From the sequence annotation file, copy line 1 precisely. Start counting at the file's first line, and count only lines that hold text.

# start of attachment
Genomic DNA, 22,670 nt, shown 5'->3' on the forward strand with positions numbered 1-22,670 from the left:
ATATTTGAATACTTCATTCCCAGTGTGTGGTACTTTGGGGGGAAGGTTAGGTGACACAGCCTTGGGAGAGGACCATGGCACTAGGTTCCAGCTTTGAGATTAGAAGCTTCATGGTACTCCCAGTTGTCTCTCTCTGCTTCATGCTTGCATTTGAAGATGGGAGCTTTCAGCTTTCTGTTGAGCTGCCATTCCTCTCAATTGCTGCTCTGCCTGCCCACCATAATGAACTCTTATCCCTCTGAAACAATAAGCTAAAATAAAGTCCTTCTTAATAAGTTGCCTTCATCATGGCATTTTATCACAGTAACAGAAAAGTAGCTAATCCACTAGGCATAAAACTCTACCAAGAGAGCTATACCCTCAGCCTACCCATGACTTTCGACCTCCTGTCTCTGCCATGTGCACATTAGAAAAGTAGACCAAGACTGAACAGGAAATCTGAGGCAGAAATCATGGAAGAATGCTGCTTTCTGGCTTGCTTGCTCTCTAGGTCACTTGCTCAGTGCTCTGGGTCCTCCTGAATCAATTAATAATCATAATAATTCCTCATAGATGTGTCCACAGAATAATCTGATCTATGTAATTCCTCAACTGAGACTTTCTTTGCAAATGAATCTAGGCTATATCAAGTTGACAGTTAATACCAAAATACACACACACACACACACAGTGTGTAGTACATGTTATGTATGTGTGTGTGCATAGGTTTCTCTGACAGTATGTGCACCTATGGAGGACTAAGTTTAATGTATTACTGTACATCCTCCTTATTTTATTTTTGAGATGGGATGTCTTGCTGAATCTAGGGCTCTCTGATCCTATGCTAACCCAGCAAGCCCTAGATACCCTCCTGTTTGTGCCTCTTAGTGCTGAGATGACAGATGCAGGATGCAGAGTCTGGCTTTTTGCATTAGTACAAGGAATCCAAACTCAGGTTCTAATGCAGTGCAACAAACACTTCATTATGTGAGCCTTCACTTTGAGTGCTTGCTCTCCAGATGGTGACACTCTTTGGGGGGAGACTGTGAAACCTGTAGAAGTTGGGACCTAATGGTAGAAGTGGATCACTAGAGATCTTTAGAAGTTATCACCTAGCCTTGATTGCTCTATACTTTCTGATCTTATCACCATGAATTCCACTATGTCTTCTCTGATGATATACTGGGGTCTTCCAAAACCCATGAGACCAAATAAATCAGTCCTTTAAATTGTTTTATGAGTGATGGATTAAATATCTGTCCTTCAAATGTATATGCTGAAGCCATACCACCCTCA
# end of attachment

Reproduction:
Genomic DNA, 22,670 nt, shown 5'->3' on the forward strand with positions numbered 1-22,670 from the left: